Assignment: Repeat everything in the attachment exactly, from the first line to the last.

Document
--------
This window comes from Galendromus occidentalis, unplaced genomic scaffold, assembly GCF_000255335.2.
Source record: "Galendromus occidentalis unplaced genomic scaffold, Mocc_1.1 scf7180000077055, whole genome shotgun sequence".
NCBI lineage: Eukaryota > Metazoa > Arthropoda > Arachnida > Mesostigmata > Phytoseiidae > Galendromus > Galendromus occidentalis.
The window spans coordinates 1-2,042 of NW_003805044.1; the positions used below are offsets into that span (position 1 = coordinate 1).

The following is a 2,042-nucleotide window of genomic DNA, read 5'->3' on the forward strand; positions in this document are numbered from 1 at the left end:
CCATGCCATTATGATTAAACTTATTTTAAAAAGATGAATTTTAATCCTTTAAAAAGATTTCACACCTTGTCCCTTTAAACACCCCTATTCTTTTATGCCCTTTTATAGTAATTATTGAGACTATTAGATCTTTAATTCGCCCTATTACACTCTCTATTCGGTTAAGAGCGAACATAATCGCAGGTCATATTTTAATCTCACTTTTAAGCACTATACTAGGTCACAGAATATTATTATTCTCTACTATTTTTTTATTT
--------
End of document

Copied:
This window comes from Galendromus occidentalis, unplaced genomic scaffold, assembly GCF_000255335.2.
Source record: "Galendromus occidentalis unplaced genomic scaffold, Mocc_1.1 scf7180000077055, whole genome shotgun sequence".
NCBI lineage: Eukaryota > Metazoa > Arthropoda > Arachnida > Mesostigmata > Phytoseiidae > Galendromus > Galendromus occidentalis.
The window spans coordinates 1-2,042 of NW_003805044.1; the positions used below are offsets into that span (position 1 = coordinate 1).

The following is a 2,042-nucleotide window of genomic DNA, read 5'->3' on the forward strand; positions in this document are numbered from 1 at the left end:
CCATGCCATTATGATTAAACTTATTTTAAAAAGATGAATTTTAATCCTTTAAAAAGATTTCACACCTTGTCCCTTTAAACACCCCTATTCTTTTATGCCCTTTTATAGTAATTATTGAGACTATTAGATCTTTAATTCGCCCTATTACACTCTCTATTCGGTTAAGAGCGAACATAATCGCAGGTCATATTTTAATCTCACTTTTAAGCACTATACTAGGTCACAGAATATTATTATTCTCTACTATTTTTTTATTT